KPMG’s Financial Institutions Performance Survey (FIPS) reports have provided insights into New Zealand’s financial services sector for over 30 years. Each edition presents industry commentary and analysis on the performance of New Zealand registered banks, together with a range of topical articles from industry experts, regulators and our own business leaders.
Results for the year
Profit growth halted for New Zealand banks in 2019 with net profit after tax (NPAT) for the sector down 0.99% to $5.71 billion. The result comes off the back of two consecutive years of steady profit growth with increases of 7.35% in 2017 and 11.21% in 2018. Four factors, increases in impairments and operating expenses combined with drops in non-interest income and interest margin contributed to the flat profit.
Net interest income saw strong growth, up 4.79% ($497m), driven by growth in loans of 5.37% slightly offset by net interest margin dropping 2 basis points (bps) to 2.10%. However, this growth was offset by a drop in non-interest income by 3.99% ($130m), an increase in impaired asset expense of 51.48% ($133m) and a large increase in total operating expenses of 6.70% ($360m), over double 2018’s increase of 3.02%. The increase in total operating expense has been largely driven by an increase in personnel.
Capital changes and business confidence
New capital requirements continued to grab headlines with the Reserve Bank’s much-anticipated decisions released in December. The decisions were largely in line with proposals, however key changes included slightly higher capital levels for larger banks than initially proposed, an extension of the transition timeline from five to seven years and the ability to use additional types of tier one capital.
Despite positive economic indicators such as low interest and unemployment rates, business confidence has been down over the past year. While the cause of this is unclear, it is possibly a reflection of some uncertainty stemming from Government resulting in mixed messages. It is possible however that indicators such as the recent infrastructure announcement will mark a turning point in confidence.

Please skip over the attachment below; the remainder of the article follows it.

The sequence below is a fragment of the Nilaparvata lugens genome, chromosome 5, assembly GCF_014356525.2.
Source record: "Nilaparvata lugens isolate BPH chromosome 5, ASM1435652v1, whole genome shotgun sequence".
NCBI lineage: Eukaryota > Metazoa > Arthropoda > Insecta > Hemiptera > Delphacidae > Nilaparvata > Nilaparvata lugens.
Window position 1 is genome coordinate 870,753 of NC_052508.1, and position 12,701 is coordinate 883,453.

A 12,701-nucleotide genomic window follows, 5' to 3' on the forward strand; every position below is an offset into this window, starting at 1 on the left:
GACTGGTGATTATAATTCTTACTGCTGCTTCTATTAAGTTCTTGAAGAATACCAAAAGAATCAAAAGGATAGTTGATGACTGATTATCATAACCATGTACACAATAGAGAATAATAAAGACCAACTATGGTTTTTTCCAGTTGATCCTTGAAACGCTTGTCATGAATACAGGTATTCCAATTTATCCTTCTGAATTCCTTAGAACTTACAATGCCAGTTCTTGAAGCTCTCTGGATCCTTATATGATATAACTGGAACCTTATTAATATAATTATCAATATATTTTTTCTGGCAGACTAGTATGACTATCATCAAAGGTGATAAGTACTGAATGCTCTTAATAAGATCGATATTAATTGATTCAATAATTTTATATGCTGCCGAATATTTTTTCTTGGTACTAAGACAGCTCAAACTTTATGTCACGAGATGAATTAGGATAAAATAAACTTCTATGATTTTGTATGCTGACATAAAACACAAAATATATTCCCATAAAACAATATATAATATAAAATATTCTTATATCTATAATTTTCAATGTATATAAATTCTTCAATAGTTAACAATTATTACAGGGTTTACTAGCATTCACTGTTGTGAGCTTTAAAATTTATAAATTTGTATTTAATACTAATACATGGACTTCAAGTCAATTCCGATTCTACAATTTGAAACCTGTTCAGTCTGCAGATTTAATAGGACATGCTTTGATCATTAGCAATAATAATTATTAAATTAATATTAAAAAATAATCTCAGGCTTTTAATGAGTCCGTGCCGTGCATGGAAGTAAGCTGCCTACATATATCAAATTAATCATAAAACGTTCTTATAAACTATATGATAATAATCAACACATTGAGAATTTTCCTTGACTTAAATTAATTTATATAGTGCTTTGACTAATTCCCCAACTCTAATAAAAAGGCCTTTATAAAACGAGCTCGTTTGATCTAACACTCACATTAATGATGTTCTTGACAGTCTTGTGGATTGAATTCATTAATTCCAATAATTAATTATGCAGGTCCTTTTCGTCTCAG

Fintech and Open Banking
Fintech disruption slowed in 2019, with some fintech companies taking small bites out of the market but no major upheavals. However, Buy Now, Pay Later (BNPL) schemes have seen huge growth recently, disrupting the payments space traditionally dominated by bank funded credit card providers. Some banks have adjusted by joining the party, such as ASB investing in Klarna, a BNPL provider based in Sweden. Klarna is pinned to arrive in New Zealand in 2020.
Open Banking progress in New Zealand has been slow and largely industry led. With industry leading the charge, banks are essentially disrupting themselves by enabling Open Banking. This comes in contrast to the regulatory-led approach taken in Australia that has seen much faster adoption. The introduction of Open Banking would allow individuals to switch providers more readily as well as enabling other industry players to access key financial data, resulting in more choice for consumers and increased competition in the market.